Taranaki's premier gardening event is taking on a ecological bent this year.
"There's a theme around sustainability, organics and taking things back to basics," said Lisa Ekdahl, festival manager at the launch of the Taranaki Garden Spectacular this week.
Ms Ekdahl said this was reflected in events such as Kath Irvine's The Abundant Veggie Patch Workshop, Ecostore founder Malcolm Rands' 'No Nasty Chemicals' presentation and 'Home Made' with celebrity chef Simon Gault.
"The thing about Simon [Gault] is that he's not just a fabulous chef, he is an entertainer who is concerned that his entire audience has a great experience," Ms Ekdahl said.
In the speaker series, Jodi Roebuck, otherwise known as the Seed Keeper, will show people around his bio-intensive property at Omata. There are also talks on bees and bee-keeping and monarch butterflies.
Roebuck's is one of seven new gardens in New Zealand's premier spring festival, which runs from October 30 to November 8.
The six others are the Palmer Garden at Hawera, KenKora at Opunake, Manganui at Inglewood, Te Puke Awa at Lepperton, plus Hilltop Vista and Holyoake Garden, both in New Plymouth.
These gardens were spread around Taranaki and vary greatly in styles, said Ms Ekdahl.
"We have contemporary inner-city slightly tropical gardens to more traditional ones in rural settings."
In total, there are 47 open gardens in the 28th annual festival which is sponsored by Powerco.
Ms Ekdahl said the Spectacular was ever-changing and many people involved in the festival planned to expand visitors' experience by providing food, having pop-up shops, displaying artworks or opening up the family home.
"It is evolving as younger people become interested in gardening and the experience it can bring as a focus for entertaining and sharing with their friends and eventually the public."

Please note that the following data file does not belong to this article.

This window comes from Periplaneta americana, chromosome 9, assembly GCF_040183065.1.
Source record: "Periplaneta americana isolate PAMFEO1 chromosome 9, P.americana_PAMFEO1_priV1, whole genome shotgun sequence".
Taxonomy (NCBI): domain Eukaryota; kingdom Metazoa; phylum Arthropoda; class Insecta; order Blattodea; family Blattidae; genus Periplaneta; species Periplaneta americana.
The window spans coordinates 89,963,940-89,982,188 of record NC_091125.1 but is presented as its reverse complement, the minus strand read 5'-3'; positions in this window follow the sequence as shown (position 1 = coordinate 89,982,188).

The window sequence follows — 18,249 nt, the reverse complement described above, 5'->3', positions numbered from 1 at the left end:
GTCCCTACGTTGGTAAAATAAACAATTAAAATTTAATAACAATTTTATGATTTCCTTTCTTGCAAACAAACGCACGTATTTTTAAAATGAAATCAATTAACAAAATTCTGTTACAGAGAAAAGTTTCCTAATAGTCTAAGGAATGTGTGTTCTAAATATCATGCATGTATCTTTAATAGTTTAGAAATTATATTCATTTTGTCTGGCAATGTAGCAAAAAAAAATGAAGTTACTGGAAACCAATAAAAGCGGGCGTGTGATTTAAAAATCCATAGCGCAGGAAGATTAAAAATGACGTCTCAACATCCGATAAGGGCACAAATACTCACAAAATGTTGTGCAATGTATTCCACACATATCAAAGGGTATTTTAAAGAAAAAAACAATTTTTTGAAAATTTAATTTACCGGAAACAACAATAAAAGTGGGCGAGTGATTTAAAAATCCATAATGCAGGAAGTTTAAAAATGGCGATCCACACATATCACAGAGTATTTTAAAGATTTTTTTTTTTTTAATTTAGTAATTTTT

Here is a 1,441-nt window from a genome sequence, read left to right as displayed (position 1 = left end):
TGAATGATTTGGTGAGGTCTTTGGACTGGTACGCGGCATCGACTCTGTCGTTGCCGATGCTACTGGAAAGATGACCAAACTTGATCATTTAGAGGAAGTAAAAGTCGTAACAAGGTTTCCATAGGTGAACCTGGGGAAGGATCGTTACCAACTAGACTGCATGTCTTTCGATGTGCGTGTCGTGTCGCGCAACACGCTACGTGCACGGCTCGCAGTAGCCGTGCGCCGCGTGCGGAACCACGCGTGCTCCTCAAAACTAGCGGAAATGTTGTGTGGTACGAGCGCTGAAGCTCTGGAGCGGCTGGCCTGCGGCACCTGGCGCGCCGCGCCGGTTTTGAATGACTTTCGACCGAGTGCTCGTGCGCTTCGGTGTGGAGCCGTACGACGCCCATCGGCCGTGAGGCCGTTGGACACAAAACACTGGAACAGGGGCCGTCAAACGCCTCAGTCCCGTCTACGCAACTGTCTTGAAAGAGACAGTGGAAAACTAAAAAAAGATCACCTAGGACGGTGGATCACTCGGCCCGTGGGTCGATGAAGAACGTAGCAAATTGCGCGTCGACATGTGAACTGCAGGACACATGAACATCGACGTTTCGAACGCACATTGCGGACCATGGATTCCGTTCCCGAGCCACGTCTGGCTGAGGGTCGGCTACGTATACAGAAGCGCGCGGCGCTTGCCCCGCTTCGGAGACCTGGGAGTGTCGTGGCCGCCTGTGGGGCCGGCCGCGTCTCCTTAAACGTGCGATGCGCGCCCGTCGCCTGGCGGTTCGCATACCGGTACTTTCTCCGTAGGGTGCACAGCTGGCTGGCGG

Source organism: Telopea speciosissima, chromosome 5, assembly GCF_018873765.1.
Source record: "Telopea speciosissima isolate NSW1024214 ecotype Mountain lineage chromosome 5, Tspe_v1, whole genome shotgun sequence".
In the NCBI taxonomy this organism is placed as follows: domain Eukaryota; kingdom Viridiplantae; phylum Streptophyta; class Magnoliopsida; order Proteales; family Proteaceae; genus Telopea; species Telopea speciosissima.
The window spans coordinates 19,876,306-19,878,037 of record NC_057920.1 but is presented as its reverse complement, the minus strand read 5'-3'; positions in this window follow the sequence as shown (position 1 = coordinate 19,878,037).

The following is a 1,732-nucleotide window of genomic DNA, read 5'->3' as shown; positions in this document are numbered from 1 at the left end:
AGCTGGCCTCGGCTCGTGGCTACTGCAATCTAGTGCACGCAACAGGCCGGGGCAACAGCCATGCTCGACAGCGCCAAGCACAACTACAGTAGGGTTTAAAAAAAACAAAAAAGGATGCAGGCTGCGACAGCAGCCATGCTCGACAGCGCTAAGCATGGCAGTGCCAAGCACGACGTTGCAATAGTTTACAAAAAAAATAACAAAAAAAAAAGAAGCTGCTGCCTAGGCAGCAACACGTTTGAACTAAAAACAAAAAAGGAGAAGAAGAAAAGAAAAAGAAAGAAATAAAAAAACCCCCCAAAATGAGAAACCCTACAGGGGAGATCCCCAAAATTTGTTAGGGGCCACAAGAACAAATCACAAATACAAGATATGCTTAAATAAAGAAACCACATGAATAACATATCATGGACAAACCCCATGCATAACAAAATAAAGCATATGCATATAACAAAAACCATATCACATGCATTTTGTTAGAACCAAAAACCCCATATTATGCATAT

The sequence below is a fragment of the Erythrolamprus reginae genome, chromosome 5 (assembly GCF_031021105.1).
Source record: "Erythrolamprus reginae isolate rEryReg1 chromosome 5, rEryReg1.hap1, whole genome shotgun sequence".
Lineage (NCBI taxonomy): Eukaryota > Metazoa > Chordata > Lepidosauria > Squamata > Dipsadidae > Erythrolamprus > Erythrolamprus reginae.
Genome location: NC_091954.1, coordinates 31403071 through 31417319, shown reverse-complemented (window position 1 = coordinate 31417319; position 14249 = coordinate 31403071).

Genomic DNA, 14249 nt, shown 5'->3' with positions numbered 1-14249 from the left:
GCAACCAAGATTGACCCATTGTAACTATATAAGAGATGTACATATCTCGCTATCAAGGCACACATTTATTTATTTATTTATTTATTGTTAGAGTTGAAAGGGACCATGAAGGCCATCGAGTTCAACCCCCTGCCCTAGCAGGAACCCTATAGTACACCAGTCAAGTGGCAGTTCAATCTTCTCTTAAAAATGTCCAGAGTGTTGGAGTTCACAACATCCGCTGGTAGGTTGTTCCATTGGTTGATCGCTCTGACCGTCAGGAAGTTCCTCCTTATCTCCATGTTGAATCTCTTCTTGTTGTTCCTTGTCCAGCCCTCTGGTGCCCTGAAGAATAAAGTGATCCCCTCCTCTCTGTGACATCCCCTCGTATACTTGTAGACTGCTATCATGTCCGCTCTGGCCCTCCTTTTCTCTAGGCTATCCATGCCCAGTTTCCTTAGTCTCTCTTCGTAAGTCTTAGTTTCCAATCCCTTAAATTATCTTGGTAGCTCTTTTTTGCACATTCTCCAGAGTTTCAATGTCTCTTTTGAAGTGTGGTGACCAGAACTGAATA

Guest speaker at the launch, Egmont Seeds general manager, John McCullough, said that was what the festival was all about.
"It allows a brief sharing of the pleasure, pride and reward between the visitors and our best gardeners. These gardens act as an inspiration to some of us and a testament to those that created and maintain them," he said.
"So much skill, patience, time and dedication goes into these masterpiece gardens. It is just fantastic how they will share their works with us."
Tony Barnes, one of the garden assessors for the Spectacular, said the people who opened their properties for the festival were plant lovers.
"Taranaki has such a huge variety of plants that grow well and we are passionate gardeners and real gardeners," he said. "Because people are interested in different sorts of plants we get the different designs of gardens to go with the plants."
A long-time assessor and nurseryman, Mr Barnes and his partner John Sole have entered their garden, Ngamamaku at Oakura, into the festival on and off since 1990.
Mr Barnes said not only were gardens assessed before joining the festival, but those accepted were then inspected every three years.
"We feel it's important that standards are maintained, because people come from around New Zealand and the world to see the gardens," Mr Barnes said.